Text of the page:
Apaquogue
1961
Adolph Gottlieb
American, 1903-1974

Oil on canvas
72 1/4 x 90 1/4 inches

Paint quality is meaningless if it does not express quality of feeling.
— Adolph Gottlieb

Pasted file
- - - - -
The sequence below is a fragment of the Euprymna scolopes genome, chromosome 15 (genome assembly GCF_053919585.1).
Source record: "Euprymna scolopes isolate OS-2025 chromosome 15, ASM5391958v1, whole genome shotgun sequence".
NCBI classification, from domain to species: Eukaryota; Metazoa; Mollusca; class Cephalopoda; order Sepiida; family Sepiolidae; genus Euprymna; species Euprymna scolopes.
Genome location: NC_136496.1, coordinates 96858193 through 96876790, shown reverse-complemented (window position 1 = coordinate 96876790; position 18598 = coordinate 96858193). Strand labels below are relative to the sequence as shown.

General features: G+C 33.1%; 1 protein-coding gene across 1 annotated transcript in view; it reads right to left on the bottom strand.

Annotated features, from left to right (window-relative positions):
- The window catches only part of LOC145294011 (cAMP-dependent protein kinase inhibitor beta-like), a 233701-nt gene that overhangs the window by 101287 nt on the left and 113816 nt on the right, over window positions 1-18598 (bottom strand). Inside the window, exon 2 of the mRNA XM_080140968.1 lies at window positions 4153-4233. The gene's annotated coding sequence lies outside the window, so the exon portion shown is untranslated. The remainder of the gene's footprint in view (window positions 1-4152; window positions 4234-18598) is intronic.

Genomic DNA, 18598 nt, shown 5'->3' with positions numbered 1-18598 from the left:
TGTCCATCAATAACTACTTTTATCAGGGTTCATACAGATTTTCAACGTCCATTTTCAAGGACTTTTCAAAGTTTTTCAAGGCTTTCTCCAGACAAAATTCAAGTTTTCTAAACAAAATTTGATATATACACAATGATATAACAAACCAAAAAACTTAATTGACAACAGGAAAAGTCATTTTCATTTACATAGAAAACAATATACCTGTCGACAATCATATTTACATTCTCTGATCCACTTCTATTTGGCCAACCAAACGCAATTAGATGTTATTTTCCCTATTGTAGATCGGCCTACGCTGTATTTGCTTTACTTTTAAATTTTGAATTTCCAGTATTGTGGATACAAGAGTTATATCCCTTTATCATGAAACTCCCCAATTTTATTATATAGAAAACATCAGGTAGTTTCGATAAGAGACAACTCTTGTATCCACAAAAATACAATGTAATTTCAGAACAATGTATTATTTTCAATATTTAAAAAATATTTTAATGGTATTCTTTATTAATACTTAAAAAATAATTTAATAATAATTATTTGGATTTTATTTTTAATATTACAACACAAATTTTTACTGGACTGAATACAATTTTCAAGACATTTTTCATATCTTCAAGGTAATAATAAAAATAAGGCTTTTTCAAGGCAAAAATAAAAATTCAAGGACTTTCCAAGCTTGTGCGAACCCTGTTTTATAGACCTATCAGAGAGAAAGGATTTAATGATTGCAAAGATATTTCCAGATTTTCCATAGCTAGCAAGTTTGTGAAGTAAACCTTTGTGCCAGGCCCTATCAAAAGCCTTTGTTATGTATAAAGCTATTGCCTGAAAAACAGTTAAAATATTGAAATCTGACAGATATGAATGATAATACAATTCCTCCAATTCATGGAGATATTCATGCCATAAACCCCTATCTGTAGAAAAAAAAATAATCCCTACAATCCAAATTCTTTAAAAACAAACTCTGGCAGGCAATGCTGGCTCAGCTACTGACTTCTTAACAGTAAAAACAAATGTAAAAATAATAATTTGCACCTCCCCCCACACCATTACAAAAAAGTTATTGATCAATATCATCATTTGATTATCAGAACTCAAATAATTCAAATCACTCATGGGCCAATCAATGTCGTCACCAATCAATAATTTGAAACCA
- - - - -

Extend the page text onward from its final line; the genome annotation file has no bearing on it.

Adolph Gottlieb's painting Apaquogue contains two main areas that provide excellent examples of Action Painting and Color Field painting, the subcategories of Abstract Expressionism suggested by art historians. The lower areas of energetically painted, black brushstrokes are emblematic of Action Painting—the flowing, energized application of paint on the canvas that is associated with Jackson Pollock, Franz Kline, and Willem DeKooning. The bright, faded-edged circles in the top portion of the canvas are used in much the same way that color was used by Mark Rothko, Helen Frankenthaler, and Ad Reinhardt—as purely expressive elements, rather than representational tools. Gottlieb’s Apaquogue belongs to his Burst series (a reference to the circles), and calls to mind a landscape. The horizontal orientation, the brushy strokes at the bottom, and the circles above, which seem to reference suns, moons, or planets, all assert that the painting is about some sort of place. In fact, the title Apaquogue comes from the name of a road near the ocean close to the artist’s home. Yet, rather than telling the viewer what this place looks like, Gottlieb’s piece offers us some hints as to how he feels about this setting, and perhaps others. The black brushstrokes possess an energetic and flowing movement, possibly from the sea, the tall grasses near the water, or the reflections of light on whatever is at his feet. The colored circles, with their faded edges, seem to exist with a kind of radiating stillness, as if far away. It is through these few abstract elements that Gottlieb communicates the emotional impact a place can have on us.